# Uniformly continuous function on bounded open interval is bounded

Let $$f(x)$$ be uniformly continuous on a bounded open interval $$a. Show that $$f$$ is bounded (i.e. $$\exists M$$ such that $$|f(x)|\le M \ \forall x\in (a,b)$$).

To be honest, I have no idea how to solve thus problem. I tried to pass directly by the definition of uniformly continuous function and extract something, and I passed by cases distinction ($$f$$ monotonic or not), but I still can't conclude. Intuitively I see why it is true but can't find a good approach to this problem. If someone could give a hint, I would appreciate it. Thanks in advance

Assume it is not bounded. Then there is a sequence $$(x_n)_{n=1}^\infty\subseteq (a,b)$$ such that $$|f(x_n)|>n$$ for all $$n\in\mathbb{N}$$. Since this sequence is bounded, it must have some Cauchy subsequence $$(x_{n_k})$$. Now use uniform continuity to show that $$f(x_{n_k})$$ is also Cauchy (this easily follows from the definition), and this will be a contradiction.

• And the contradiction will be that: as $f(x_{n_k})$ is Cauchy so it is bounded $\forall x_{n_k} \in (a,b)$? Feb 15, 2021 at 19:02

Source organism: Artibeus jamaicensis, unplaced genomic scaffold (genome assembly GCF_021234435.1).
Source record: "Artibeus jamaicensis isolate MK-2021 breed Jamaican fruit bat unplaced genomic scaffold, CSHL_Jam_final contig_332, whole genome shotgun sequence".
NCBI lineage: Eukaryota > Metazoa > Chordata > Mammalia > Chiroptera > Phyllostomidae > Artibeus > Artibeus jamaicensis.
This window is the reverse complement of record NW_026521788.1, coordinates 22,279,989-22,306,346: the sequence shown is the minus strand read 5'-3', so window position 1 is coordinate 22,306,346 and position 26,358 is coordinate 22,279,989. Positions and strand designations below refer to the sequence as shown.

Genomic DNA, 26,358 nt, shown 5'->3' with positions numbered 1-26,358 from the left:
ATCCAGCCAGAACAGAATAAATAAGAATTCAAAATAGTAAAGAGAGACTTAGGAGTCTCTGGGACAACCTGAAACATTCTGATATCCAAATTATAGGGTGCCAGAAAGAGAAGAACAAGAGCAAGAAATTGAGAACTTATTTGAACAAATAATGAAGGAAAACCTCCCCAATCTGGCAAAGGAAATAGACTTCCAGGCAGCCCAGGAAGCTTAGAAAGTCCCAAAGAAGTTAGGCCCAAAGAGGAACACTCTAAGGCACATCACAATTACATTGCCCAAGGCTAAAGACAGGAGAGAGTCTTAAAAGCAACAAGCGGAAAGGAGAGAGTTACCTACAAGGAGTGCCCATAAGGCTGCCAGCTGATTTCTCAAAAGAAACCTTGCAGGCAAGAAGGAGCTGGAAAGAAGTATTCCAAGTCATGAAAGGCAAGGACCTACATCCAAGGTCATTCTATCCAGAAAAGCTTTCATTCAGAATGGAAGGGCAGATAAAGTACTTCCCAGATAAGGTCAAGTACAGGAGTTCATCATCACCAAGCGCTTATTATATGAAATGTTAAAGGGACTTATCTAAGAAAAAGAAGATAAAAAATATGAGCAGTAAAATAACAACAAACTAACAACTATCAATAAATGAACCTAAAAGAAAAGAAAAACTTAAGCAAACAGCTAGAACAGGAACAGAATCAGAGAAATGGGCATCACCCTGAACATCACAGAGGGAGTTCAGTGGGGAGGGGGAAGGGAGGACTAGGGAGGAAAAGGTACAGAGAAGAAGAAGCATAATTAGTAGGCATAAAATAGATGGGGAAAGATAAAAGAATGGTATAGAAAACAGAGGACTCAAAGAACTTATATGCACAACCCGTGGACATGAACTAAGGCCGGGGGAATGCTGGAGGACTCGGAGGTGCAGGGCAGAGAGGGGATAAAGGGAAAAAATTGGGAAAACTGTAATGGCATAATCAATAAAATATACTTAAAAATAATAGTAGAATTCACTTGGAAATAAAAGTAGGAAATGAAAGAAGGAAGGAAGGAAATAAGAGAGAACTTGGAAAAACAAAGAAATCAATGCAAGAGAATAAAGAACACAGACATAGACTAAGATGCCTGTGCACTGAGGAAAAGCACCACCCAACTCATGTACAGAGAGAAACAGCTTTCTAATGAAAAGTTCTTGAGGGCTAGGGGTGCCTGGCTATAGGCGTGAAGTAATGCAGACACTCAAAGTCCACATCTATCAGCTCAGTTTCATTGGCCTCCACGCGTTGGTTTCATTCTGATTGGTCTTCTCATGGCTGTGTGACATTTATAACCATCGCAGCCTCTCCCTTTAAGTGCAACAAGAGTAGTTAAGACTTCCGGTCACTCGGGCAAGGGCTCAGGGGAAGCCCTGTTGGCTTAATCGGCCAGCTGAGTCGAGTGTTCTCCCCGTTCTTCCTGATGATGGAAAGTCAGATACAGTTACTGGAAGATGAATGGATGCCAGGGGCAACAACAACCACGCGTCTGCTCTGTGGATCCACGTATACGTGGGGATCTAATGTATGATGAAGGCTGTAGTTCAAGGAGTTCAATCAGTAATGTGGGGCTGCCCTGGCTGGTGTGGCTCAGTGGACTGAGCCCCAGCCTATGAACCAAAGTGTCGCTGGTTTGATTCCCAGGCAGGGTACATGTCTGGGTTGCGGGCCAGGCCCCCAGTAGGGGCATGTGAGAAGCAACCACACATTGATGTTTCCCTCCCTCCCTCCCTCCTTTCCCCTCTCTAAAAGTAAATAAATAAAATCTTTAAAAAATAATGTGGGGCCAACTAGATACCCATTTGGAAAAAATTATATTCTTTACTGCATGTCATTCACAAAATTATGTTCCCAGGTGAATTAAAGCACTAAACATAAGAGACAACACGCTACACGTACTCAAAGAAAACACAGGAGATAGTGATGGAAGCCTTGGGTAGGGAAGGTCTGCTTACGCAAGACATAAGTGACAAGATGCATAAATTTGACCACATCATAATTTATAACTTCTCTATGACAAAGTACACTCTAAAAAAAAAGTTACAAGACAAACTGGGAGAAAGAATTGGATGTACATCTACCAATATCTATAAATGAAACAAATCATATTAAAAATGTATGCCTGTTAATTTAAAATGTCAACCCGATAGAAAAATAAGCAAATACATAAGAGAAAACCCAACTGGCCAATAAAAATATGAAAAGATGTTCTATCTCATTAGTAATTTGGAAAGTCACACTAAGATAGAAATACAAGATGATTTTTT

• Yes, a Cauchy sequence is bounded. On the other hand our construction of $x_n$ clearly shows that $f(x_{n_k})$ cannot be bounded. So it is a contradiction.
– Mark
Feb 15, 2021 at 19:10
• Beautiful result! Thank you very much! Feb 15, 2021 at 19:22

If $$f$$ is uniformly continous then $$\lim_{x\to a_+}f(x) =A$$ and $$\lim_{x\to b_-} f(x) =B$$ exist moreover if you define $$f(a) =A$$ and $$f(b)=B$$ then you obtain a continous function on $$[a,b].$$

• Oh, of course... I forgot it... Then as it is continious on closed inverval we can conclude that $f$ is bounded Feb 15, 2021 at 18:42

If $$f$$ was not bounded, there would be a sequence $$\{c_n\}$$ converging to let say $$c$$ such that $$\{\vert f(c_n) \vert\}$$ is unbounded. Derive a contradiction to uniform continuity using a subsequence of $$\{a_n\}$$.

This is a simple proof using the $$\epsilon,\delta$$ definition,

We can find $$\delta>0$$ such that $$|f(x)-f(y)|<1$$ for all $$x,y\in(a,b)$$ with $$|x-y|<\delta$$. WLOG assume $$2\delta. Then $$f$$ is continuous on $$[a+\delta,b-\delta]$$, so is bounded on $$[a+\delta,b-\delta]$$.

Now if $$x\in[b-\delta,b)$$, then $$|x-(b-\delta)|<\delta$$, so $$|f(x)-f(b-\delta)|<1$$, therefore $$|f(x)|<1+|f(b-\delta)|$$. Similarly $$|f(x)|<1+|f(a+\delta)|$$ for all $$x\in(a,a+\delta]$$. Therefore $$f$$ is bounded.